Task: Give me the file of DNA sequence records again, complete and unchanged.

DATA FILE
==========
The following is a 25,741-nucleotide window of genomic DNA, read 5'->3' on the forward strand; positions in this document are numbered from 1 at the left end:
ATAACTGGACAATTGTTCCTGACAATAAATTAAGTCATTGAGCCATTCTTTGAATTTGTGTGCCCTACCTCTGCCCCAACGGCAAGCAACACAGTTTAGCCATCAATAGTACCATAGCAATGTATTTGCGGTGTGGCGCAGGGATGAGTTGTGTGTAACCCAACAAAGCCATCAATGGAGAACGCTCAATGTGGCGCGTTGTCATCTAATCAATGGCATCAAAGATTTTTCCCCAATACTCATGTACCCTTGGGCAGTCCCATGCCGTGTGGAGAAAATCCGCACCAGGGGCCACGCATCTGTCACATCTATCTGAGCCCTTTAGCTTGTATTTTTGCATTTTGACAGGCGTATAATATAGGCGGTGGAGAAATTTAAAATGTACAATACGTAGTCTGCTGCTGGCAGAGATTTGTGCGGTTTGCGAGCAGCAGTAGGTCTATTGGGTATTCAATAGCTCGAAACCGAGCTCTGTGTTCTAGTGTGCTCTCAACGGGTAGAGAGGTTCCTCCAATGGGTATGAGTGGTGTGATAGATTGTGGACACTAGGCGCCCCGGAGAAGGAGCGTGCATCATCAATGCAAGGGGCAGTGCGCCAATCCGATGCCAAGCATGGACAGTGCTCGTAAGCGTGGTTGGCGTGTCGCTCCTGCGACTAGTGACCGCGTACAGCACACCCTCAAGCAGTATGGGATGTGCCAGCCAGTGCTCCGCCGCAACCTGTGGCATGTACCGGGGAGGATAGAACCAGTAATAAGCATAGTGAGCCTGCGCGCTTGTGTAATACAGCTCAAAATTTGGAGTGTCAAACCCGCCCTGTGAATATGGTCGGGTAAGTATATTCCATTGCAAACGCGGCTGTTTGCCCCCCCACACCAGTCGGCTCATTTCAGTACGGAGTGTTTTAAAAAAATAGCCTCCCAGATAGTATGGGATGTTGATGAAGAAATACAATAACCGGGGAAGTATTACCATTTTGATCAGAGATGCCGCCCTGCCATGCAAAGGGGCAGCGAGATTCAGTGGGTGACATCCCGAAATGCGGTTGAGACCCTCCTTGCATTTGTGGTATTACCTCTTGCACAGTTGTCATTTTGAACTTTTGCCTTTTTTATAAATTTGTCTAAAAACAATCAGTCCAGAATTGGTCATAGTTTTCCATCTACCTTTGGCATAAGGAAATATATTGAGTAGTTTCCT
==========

The following is a 25,741-nucleotide window of genomic DNA, read 5'->3' on the forward strand; positions in this document are numbered from 1 at the left end:
ATAACTGGACAATTGTTCCTGACAATAAATTAAGTCATTGAGCCATTCTTTGAATTTGTGTGCCCTACCTCTGCCCCAACGGCAAGCAACACAGTTTAGCCATCAATAGTACCATAGCAATGTATTTGCGGTGTGGCGCAGGGATGAGTTGTGTGTAACCCAACAAAGCCATCAATGGAGAACGCTCAATGTGGCGCGTTGTCATCTAATCAATGGCATCAAAGATTTTTCCCCAATACTCATGTACCCTTGGGCAGTCCCATGCCGTGTGGAGAAAATCCGCACCAGGGGCCACGCATCTGTCACATCTATCTGAGCCCTTTAGCTTGTATTTTTGCATTTTGACAGGCGTATAATATAGGCGGTGGAGAAATTTAAAATGTACAATACGTAGTCTGCTGCTGGCAGAGATTTGTGCGGTTTGCGAGCAGCAGTAGGTCTATTGGGTATTCAATAGCTCGAAACCGAGCTCTGTGTTCTAGTGTGCTCTCAACGGGTAGAGAGGTTCCTCCAATGGGTATGAGTGGTGTGATAGATTGTGGACACTAGGCGCCCCGGAGAAGGAGCGTGCATCATCAATGCAAGGGGCAGTGCGCCAATCCGATGCCAAGCATGGACAGTGCTCGTAAGCGTGGTTGGCGTGTCGCTCCTGCGACTAGTGACCGCGTACAGCACACCCTCAAGCAGTATGGGATGTGCCAGCCAGTGCTCCGCCGCAACCTGTGGCATGTACCGGGGAGGATAGAACCAGTAATAAGCATAGTGAGCCTGCGCGCTTGTGTAATACAGCTCAAAATTTGGAGTGTCAAACCCGCCCTGTGAATATGGTCGGGTAAGTATATTCCATTGCAAACGCGGCTGTTTGCCCCCCCACACCAGTCGGCTCATTTCAGTACGGAGTGTTTTAAAAAAATAGCCTCCCAGATAGTATGGGATGTTGATGAAGAAATACAATAACCGGGGAAGTATTACCATTTTGATCAGAGATGCCGCCCTGCCATGCAAAGGGGCAGCGAGATTCAGTGGGTGACATCCCGAAATGCGGTTGAGACCCTCCTTGCATTTGTGGTATTACCTCTTGCACAGTTGTCATTTTGAACTTTTGCCTTTTTTATAAATTTGTCTAAAAACAATCAGTCCAGAATTGGTCATAGTTTTCCATCTACCTTTGGCATAAGGAAATATATTGAGTAGTTTCCT